Adesanya vs. Romero in UFC248 was mostly a stand-off. In round 1, Romero lured Adesanya in and tagged him. Adesanya said, “Okay, now I know I can take his worst punch.” Yet, Adesanya played an outside game, with Romero hoping to lure him in again. Repeat for 5 rounds.
Chess fights like these are normal in the streets. The opponents have their different weapons, ready to draw, but the rules of the game create conditions that don’t incentivize the contestants to ever use them. The opponents’ intent loads bounce off one another until they realize the risk of death isn’t worth it, so chess fights usually end with some “f*ck you’s” and a stand-down:
The audience hates these. We have our own violent intents loaded from resentments built up over the week, and we watch fights expecting the opponents to resolve these intents by mirroring what’s in our own brains. When the contenders play chess, our intent loads are left unresolved.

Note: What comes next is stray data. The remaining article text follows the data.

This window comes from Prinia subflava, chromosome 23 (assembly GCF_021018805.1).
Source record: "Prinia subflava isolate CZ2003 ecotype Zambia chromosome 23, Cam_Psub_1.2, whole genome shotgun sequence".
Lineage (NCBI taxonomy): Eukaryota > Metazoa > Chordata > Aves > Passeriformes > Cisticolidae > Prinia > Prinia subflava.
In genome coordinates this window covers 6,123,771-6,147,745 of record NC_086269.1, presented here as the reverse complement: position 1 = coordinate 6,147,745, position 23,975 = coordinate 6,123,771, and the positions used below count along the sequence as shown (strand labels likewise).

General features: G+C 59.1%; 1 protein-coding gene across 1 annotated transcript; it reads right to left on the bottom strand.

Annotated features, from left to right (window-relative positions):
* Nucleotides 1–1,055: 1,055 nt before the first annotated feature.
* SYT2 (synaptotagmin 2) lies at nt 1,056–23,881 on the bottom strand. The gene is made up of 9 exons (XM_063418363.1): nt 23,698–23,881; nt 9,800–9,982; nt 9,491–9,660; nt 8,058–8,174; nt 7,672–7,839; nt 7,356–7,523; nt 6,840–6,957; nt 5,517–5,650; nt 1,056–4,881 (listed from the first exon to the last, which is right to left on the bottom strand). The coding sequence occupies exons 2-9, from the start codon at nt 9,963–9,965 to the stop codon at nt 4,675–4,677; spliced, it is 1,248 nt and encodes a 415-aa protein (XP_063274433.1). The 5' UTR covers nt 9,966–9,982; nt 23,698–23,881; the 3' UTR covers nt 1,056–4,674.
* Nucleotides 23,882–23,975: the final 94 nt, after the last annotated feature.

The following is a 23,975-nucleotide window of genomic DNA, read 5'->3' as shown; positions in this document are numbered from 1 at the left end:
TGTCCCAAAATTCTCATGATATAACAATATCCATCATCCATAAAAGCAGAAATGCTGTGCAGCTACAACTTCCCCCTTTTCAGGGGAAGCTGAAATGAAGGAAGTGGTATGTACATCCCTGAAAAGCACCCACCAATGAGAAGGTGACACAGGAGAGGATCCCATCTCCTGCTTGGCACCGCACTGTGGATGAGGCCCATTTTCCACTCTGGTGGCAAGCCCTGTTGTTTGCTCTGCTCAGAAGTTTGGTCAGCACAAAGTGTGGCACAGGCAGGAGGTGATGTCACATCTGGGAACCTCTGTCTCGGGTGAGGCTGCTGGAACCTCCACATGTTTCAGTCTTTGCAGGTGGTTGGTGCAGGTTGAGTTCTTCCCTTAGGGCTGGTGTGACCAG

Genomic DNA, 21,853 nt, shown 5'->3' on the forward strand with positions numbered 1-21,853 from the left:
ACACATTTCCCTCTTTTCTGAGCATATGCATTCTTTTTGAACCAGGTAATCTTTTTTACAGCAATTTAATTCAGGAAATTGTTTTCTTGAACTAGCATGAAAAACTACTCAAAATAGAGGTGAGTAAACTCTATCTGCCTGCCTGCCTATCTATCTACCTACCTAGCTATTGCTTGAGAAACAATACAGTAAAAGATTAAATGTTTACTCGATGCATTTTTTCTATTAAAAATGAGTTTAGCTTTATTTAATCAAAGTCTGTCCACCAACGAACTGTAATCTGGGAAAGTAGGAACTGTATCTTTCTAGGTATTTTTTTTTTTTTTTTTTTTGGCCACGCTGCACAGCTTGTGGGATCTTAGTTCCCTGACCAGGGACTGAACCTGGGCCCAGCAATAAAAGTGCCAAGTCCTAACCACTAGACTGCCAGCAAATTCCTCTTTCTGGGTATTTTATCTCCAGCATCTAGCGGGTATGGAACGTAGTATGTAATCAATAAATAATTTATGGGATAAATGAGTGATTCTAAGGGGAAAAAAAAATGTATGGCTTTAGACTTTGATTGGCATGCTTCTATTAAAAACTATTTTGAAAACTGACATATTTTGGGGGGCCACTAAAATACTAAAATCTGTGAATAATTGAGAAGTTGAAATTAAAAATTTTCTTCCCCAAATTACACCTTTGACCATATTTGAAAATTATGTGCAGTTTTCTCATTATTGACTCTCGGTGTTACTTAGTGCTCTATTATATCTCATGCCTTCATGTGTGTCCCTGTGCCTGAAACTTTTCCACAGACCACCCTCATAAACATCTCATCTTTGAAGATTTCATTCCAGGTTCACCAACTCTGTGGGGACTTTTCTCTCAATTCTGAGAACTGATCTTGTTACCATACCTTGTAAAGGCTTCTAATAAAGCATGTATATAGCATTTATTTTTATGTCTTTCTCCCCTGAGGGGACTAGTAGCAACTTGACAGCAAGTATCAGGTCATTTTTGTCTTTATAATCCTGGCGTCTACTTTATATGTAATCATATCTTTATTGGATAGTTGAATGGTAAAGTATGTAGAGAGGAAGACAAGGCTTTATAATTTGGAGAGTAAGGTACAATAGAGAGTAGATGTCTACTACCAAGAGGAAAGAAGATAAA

Sanctioned combat is not designed for the fighters. The rules are for the audience, except in the case of safety and liability laws. New rules are always introduced to urge the contenders in the direction of proper intent offloading. Otherwise, the audience leaves unfulfilled and the show loses tickets. That’s show business.
Romero vs. Adesanya is more representative of a real fight than most stuff in the UFC, but events like this in UFC248 may result in rule changes. We’ll see what happens.